On February 15th, following weeks of wrangling over funding for his planned border wall, President Trump spectacularly broke the deadlock by declaring a national emergency. This allows him to divert money from other areas of government — mostly the Department of Defense — and use it for border security.
Thanks to the stubbornness of Democrats in Congress it looks like this is the only way to get the wall built. However, the president’s opponents are already trying to obstruct him again. Will they be able to do that, or has Trump found a solution that really works?
- Under the 1976 National Emergencies Act, the president can activate special powers during a crisis. There’s a wide range of these powers — 136 in total, only 13 of which need to be enabled by Congress — and some of them are fairly dramatic.
- For example, during a national emergency, the president can draft retired Coast Guard members back to active duty, suspend the Clean Air Act, order military construction projects and even suspend US laws on chemical and biological weapons. Of course, they can also divert existing military spending appropriations to new projects, like the wall.
- Since 1976 a total of 59 national emergencies have been declared and 39 of them are still in force. Most of them were declared by Clinton (17), GW Bush (12) or Obama (13), but every president since 1976 has declared at least two.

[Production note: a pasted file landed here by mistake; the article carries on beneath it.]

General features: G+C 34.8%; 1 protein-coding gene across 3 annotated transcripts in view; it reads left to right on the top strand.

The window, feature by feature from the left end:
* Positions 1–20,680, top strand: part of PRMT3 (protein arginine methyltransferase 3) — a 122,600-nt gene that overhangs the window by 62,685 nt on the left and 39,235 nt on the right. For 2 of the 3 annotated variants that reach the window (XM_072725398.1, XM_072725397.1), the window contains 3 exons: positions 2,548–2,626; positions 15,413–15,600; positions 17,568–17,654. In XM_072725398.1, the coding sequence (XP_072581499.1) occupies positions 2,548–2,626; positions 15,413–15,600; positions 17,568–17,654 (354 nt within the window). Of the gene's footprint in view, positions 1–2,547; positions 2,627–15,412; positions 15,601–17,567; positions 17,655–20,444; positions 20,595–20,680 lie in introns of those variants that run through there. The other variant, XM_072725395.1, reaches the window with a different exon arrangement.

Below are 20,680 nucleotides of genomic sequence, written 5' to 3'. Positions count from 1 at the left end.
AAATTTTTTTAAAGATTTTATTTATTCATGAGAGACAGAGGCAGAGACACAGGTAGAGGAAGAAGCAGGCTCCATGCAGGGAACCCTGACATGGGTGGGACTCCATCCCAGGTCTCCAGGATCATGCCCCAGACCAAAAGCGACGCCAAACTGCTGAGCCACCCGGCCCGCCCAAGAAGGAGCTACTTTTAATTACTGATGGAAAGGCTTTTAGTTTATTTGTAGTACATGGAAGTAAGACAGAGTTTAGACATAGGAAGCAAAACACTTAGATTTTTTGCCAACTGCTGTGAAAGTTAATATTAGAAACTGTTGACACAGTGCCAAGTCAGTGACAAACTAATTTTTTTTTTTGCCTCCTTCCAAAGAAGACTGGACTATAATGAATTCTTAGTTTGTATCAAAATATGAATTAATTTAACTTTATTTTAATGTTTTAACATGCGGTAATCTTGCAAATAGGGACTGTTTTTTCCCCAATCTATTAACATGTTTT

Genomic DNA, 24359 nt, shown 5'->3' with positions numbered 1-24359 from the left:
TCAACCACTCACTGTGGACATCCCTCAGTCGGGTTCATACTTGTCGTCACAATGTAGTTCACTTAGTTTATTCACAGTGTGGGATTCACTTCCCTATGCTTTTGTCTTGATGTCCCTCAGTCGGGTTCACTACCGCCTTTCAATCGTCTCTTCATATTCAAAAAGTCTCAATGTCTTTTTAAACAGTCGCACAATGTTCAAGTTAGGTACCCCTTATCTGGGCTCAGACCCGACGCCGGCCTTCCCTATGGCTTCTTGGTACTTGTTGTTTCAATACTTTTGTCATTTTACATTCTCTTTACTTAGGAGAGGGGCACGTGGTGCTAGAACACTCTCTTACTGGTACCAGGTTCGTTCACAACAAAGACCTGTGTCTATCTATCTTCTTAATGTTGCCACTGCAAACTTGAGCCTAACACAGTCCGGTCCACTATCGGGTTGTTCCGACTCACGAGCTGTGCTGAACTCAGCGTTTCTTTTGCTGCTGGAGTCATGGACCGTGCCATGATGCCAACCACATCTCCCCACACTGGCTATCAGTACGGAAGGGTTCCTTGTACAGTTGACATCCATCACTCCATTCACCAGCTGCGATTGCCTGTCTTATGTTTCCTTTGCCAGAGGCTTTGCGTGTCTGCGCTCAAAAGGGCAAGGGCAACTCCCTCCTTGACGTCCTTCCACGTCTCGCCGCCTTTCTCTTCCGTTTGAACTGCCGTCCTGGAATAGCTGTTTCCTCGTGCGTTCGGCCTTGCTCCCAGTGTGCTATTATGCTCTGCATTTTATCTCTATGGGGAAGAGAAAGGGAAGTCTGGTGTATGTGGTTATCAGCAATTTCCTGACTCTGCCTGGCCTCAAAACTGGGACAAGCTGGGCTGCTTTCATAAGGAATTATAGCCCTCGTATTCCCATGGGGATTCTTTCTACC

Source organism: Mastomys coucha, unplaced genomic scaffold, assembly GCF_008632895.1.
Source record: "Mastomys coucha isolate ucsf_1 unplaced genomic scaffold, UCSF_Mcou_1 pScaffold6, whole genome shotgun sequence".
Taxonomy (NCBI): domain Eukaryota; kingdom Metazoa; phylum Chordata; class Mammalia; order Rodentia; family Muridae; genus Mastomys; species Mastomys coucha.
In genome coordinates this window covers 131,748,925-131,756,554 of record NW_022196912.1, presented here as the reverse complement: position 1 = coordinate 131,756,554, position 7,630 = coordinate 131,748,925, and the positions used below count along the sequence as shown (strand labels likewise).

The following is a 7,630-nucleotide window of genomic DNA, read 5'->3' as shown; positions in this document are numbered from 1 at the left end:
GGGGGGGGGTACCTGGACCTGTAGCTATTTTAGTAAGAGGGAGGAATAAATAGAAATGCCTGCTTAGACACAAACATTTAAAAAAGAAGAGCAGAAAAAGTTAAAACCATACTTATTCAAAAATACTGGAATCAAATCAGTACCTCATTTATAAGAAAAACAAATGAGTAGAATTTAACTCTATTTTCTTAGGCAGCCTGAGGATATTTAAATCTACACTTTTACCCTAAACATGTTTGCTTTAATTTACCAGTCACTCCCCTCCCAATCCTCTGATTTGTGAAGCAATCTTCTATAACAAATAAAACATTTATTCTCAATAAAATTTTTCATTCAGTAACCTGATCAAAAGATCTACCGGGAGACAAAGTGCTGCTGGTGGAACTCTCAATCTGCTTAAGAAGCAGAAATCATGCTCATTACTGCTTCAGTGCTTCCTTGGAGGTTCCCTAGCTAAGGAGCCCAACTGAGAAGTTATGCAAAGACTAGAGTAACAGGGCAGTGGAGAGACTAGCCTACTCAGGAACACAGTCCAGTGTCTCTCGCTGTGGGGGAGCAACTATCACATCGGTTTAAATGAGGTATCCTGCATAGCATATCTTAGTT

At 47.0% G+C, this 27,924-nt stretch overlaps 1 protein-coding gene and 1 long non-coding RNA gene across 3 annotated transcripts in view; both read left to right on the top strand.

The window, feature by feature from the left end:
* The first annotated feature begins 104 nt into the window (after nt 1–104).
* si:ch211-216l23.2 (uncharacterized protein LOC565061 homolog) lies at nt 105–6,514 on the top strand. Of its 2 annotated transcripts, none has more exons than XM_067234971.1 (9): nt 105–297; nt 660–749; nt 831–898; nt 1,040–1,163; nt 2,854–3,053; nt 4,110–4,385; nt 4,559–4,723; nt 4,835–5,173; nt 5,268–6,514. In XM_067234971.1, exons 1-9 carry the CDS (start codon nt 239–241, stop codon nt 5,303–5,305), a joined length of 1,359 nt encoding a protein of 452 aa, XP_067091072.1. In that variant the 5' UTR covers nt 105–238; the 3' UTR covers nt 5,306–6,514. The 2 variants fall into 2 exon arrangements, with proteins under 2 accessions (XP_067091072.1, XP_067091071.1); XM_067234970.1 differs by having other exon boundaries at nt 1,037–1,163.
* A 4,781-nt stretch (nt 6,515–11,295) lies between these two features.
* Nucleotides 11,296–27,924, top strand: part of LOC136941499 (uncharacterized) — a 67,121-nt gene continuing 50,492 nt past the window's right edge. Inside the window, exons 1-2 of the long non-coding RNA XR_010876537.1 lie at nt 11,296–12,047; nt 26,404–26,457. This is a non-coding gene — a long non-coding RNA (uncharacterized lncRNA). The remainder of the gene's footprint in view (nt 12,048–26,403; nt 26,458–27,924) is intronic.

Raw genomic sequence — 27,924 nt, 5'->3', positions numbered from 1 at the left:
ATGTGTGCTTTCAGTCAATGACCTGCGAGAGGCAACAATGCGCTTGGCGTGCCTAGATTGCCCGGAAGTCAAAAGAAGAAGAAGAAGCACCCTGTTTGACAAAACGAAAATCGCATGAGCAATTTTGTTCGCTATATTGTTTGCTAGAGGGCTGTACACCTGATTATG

- Ongoing emergencies include sanctions imposed on Iran by Carter and Clinton, on Sudan imposed by Clinton and on international terrorist groups put in place by GW Bush.
- The president’s emergency powers are wide-ranging, but they’re not unlimited. Congress has already cut back on the original list of powers and can restrict the remaining ones.
- Congress can also rescind a national emergency with either a joint declaration of both houses and the president’s signature or with a two-thirds majority vote. President Trump isn’t going to sign a joint resolution, but Nancy Pelosi will be trying very hard to find enough dissident Republicans to put together a veto-proof majority.
- There are also two lawsuits already filed, and probably more to come. Public Citizen, a liberal pressure group, filed Friday night (2/15) in a DC court. They claim that Trump exceeded his powers in declaring the emergency and has violated the separation of powers.
- A second suit, also in DC, was filed by Citizens for Responsibility and Ethics. This targets the Justice Department, contending that the administration failed to show sufficient transparency on the grounds for the emergency.
- It’s unlikely either of the court cases will succeed in revoking the emergency. Could Pelosi manage to build a large enough majority in Congress to force the president to back down? It’s possible; some Republicans will almost certainly side with her on this issue. But it isn’t very likely she’ll succeed.